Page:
How Does Child Sex Play a Role in Early Detection of ASD? Evidence for Sex Disparities in Timely Screening Access

Poster Presentation
Thursday, May 2, 2019: 5:30 PM-7:00 PM
Room: 710 (Palais des congres de Montreal)
L. P. Thammathorn1, L. Andoni2, A. Eisenhower3, A. S. Carter4, M. Feldman4, M. Petruccelli1, B. Willoughby1 and S. Kim1, (1)University of Massachusetts, Boston, MA, (2)Clinical Psychology, University of Massachusetts, Boston, MA, (3)Psychology, University of Massachusetts Boston, Boston, MA, (4)University of Massachusetts Boston, Boston, MA
Background: Females appear to experience delayed diagnosis of autism spectrum disorders relative to males. Existing research indicates that age of first parental concern does not differ by sex (Ramsey et al., 2018); however, a greater delay was observed for females in receiving an ASD diagnosis (Begeer et al., 2013). The ABCD Early Screening Project, a multi-stage screening protocol embedded within Early Intervention (EI) agencies, provides a platform to study how sex disparities may emerge during the early ASD detection process.

Objectives: We examined how child sex predicts movement through a three-stage, ASD screening and assessment protocol, considering sex differences in retention versus drop-out between stages, time between stages, and child age at each stage. Secondly, we assessed whether symptomatology and demographic factors predicted sex differences in rates of retention or in time elapsed between stages.

Methods: Participants were 1,590 males and 859 females screened through the ABCD Project; eligible children were aged 14-36 months and enrolled in EI programs. At Stage 1, parents completed the Brief Infant-Toddler Social Emotional Assessment (BITSEA) and Parents’ Observation of Social Interaction (POSI); those screening at-risk for ASD (scores above cut-points) were referred to Stage 2, a brief play-based observational screener (the Screening Tool for Autism in Toddlers; STAT). Those with at-risk STAT scores were referred for a comprehensive diagnostic assessment (Stage 3).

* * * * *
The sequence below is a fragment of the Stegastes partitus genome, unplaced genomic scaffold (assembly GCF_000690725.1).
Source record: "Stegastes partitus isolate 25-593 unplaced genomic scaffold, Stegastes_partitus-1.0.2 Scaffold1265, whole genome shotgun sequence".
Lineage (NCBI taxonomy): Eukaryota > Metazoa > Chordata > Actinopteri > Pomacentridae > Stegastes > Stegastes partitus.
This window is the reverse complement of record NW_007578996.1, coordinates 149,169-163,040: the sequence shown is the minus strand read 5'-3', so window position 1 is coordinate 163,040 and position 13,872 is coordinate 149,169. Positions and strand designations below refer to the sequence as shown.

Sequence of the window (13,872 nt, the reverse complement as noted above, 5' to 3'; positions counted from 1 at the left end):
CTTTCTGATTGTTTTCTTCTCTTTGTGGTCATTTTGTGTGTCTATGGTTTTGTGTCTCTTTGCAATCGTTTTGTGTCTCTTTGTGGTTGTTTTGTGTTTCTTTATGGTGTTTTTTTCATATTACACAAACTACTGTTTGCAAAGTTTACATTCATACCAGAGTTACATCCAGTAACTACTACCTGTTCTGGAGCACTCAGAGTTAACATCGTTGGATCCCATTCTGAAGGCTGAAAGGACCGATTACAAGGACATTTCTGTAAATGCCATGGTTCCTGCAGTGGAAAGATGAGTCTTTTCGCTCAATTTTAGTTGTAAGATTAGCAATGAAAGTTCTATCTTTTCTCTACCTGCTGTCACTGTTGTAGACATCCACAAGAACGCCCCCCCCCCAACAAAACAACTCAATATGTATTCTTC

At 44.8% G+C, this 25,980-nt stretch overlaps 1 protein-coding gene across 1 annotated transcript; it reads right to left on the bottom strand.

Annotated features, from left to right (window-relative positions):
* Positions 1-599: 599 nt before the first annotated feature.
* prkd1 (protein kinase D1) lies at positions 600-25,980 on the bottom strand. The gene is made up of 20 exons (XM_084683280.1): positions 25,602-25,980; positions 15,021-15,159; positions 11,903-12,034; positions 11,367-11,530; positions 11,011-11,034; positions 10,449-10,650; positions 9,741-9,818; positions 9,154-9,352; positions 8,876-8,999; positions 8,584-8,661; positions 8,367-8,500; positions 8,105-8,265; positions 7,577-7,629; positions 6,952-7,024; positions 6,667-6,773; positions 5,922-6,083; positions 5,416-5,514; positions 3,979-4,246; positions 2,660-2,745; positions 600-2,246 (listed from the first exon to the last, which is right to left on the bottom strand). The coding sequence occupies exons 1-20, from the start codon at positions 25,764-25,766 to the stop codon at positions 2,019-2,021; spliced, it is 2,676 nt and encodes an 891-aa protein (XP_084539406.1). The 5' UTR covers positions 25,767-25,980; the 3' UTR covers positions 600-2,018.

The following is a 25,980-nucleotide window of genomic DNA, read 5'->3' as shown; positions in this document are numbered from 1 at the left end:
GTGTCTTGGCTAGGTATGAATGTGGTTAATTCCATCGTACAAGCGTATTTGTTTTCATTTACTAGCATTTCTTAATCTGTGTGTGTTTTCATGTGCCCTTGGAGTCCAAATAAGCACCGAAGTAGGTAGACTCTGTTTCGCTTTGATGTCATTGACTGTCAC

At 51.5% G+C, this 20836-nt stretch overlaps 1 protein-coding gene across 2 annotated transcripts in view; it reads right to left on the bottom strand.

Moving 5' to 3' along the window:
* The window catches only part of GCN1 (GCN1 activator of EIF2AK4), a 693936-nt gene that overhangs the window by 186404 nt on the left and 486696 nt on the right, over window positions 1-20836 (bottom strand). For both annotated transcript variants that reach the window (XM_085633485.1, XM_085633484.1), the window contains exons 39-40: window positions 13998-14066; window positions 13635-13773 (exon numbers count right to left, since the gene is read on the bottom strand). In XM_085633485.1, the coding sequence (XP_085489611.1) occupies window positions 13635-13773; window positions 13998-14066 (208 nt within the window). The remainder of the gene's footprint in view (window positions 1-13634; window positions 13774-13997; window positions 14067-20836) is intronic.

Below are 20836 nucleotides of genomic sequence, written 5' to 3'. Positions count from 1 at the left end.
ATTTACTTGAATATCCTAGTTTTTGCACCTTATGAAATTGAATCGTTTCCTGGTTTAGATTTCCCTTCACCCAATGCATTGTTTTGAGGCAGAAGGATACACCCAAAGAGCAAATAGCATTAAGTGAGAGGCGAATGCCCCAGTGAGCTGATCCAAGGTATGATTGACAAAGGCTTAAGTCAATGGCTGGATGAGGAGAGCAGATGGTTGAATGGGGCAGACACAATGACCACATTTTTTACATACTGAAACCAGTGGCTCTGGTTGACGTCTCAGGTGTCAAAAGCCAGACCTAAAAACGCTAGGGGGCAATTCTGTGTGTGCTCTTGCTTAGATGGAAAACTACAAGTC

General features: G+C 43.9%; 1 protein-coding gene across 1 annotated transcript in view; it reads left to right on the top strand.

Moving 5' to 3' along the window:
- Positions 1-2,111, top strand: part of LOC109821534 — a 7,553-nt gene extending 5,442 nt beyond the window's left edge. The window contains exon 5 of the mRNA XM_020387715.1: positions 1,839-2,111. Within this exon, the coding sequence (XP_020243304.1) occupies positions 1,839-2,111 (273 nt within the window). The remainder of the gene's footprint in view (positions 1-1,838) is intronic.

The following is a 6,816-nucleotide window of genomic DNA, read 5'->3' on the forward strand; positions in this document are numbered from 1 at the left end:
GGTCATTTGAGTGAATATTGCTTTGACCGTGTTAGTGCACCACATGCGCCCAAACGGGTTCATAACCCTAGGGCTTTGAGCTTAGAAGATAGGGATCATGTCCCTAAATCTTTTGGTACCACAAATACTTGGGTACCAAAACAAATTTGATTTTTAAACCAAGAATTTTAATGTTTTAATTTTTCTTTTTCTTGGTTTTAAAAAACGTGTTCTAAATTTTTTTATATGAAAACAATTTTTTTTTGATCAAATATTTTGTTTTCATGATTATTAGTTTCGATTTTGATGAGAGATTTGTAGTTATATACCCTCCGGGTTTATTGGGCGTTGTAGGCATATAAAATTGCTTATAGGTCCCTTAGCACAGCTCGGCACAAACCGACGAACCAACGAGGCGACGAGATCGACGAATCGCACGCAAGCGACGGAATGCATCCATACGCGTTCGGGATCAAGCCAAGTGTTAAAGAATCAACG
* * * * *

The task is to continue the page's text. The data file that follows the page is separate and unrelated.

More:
Results: Among those screening positive for ASD risk at Stage 1, males (65.2%) were more likely than females (56.6%) to proceed to Stage 2, X2(1,566)=5.22, p<0.05, indicating an initial disparity in screening follow-through; see Figure 1. Within these screen-positive children at Stage 1, females had higher parent-reported ASD-related competencies, t(356.79)=-2.36, p<.05 but similar parent-reported ASD-related problems t(353.29)=1.36, ns, on the BITSEA. Demographic factors (child race, language, SES) did not contribute to the differential drop-out. At Stage 2, among those screening positive on the STAT, males (83.5%) and females (76.5%) were similarly likely to proceed to Stage 3, X2 (1,N=391)=2.66, ns, suggesting that the initial follow-through disparity is not further exacerbated at Stage 3. In terms of ASD symptomatology among screen-positive children at each stage, Stage 2 STAT scores [t(138.337)=1.89, ns] and Stage 3 ADOS scores [t(77.663) = 1.11, ns] did not differ by sex. In terms of age at screening, males and females did not differ, resulting in mean diagnostic ages of 28.1 months for both males and females; see Figure 2.

Conclusions: Among children screening positive for ASD risk, females were less likely than males to proceed with subsequent screening and assessment. Within those screening positive, females also had higher ASD-related competencies than males, perhaps reducing urgency among parents and EI providers to pursue further screening. Of interest, there were no sex differences in observed ASD behaviors among boys and girls on the STAT or ADOS-2.